06/14/2013 02:28 pm ET Updated Dec 06, 2017

Protect African Lions by Starving the Lion Trade

How does a lion taco or lion skewers sound to you? Sounds repulsive, I know. Alarmingly, though, these are a reality. It is a rarity, but some restaurants in the United States are offering lion meat on their menus.

This is possible because African lions are not protected under the Endangered Species Act. Despite the fact that African lions do not reside in the U.S., they should be protected as a foreign species like many others -- such as tigers, rhinos, and elephants.

Because of this omission, it is within the law to breed and raise lions, often in poor conditions, to be used in roadside zoo attractions, for exotic game farms and/or to be slaughtered and sold for meat. Adult cats are kept until they can no longer breed and then sold to slaughterhouses. Meanwhile, their cubs can fetch a large sum for these exotic game farms. This is basically the African lion version of a puppy mill, and it is no way to treat the King of the Jungle. 2013-06-14-African_lion.jpg

The King of the Jungle is in trouble worldwide. African lions have disappeared from more than 80 percent of their historic range and their populations are on the decline -- dropping by 50% in just 30 years. Only about 30,000 lions are believed to remain in the wild. Habitat loss, disease, loss of prey species, conflicts with humans, and unsustainable trophy hunting and trade in lion parts have all pushed lions ever closer to the brink of extinction.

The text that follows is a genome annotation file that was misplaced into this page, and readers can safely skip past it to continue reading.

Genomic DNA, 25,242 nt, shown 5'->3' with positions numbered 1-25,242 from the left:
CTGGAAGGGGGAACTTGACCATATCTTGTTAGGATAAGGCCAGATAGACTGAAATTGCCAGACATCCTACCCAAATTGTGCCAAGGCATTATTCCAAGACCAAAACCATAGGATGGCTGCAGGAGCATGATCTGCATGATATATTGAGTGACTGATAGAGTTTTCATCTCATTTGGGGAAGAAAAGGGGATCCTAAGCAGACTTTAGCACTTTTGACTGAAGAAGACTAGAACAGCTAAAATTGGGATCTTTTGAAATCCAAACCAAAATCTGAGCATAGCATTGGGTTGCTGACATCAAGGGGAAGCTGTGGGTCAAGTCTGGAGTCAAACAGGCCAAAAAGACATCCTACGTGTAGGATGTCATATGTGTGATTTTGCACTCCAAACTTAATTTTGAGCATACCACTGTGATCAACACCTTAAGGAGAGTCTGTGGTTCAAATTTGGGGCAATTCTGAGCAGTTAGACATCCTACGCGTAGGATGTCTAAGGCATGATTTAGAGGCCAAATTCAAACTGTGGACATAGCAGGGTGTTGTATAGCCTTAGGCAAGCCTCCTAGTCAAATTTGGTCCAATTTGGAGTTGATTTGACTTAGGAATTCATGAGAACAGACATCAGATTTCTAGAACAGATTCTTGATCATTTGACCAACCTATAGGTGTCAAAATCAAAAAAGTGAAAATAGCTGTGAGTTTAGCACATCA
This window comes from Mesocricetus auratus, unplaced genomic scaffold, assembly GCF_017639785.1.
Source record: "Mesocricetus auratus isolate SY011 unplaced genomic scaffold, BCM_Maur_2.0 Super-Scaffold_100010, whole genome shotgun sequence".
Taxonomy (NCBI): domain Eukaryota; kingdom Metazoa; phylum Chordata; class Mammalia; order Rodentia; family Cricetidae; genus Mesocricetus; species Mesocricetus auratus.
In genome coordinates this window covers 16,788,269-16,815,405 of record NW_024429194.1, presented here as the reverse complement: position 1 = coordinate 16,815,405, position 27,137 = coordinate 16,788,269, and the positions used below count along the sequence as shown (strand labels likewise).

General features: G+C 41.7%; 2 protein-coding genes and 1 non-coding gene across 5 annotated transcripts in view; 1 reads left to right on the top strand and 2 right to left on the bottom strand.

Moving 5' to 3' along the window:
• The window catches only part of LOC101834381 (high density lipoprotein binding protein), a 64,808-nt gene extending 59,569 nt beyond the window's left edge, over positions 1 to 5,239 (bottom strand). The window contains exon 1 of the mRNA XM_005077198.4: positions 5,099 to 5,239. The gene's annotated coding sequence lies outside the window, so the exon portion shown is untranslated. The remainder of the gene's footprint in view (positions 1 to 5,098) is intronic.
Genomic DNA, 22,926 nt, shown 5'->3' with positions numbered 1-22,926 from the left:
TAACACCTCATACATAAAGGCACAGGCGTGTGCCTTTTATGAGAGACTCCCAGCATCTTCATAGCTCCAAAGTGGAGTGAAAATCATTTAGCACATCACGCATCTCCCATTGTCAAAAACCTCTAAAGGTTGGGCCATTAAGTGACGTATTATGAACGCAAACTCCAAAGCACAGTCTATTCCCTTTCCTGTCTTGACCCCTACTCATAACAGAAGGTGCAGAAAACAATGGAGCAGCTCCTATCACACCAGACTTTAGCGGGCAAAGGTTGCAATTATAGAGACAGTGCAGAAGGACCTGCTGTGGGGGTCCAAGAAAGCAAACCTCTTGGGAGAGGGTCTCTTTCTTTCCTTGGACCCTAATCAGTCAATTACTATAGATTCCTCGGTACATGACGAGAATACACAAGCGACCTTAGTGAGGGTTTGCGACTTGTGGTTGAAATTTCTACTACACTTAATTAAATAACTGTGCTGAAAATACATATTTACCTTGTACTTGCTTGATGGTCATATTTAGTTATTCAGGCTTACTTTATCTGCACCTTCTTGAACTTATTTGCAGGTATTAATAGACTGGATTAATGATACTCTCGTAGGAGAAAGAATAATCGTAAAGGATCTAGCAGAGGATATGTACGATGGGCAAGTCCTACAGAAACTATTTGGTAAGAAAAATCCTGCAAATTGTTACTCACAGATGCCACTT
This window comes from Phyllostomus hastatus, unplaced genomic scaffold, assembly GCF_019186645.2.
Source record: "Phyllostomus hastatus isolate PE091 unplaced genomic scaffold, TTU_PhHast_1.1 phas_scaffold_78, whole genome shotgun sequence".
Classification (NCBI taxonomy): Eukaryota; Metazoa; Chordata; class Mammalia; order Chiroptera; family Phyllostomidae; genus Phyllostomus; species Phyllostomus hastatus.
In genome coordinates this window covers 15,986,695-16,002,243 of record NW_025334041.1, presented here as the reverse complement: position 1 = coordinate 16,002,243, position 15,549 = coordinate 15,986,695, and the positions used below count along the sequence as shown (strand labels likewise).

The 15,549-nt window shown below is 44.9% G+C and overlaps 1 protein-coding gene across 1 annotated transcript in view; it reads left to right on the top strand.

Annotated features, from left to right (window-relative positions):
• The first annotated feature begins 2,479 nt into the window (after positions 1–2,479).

The United States is the world's largest importer of lion parts. Between 1999 and 2008, the United States imported 13,484 lion parts equal to at least 4,000 lions.

Self-described trophy hunters pay tens-of-thousands of dollars to travel to South Africa to kill lions and bring their carcasses back into the United States. These hunts often involve captive-bred lions, raised only to be killed by foreign hunters.

Protecting African lions under the Endangered Species Act would address all of these threats. Domestic exotic game farms would no longer be permitted to raise lions in sometimes squalid conditions only to later sell them for their meat; well-heeled trophy hunters would not be able to bring lion carcasses back into the United States (drastically decreasing the market for these canned hunts); and the sale of lions bred here or abroad for captivity would be curtailed.

The organization Born Free USA and Endangered Species Coalition member organizations the International Fund for Animal Welfare, and the Humane Society of the United States have sought to address this by petitioning the Secretary of the Interior to list the African lion as an endangered subspecies pursuant to the United States Endangered Species Act. The Endangered Species Coalition and its member organizations organized support for this crucial step in protecting lions and submitted tens of thousands of comments to the public record. We await the decision from the Department of Interior.

This year is the 40th anniversary of the Endangered Species Act. This powerful law has allowed many species to recover and prevented the loss of countless others, both in the United States and abroad. Extending these protections to the King of the Jungle would help to keep lions in the wild, and off your plate.

The U.S. Fish & Wildlife Service is considering whether to protect African lions under the Endangered Species Act right now. You can support protecting lions by pledging not to support industries that trade in lions or their parts.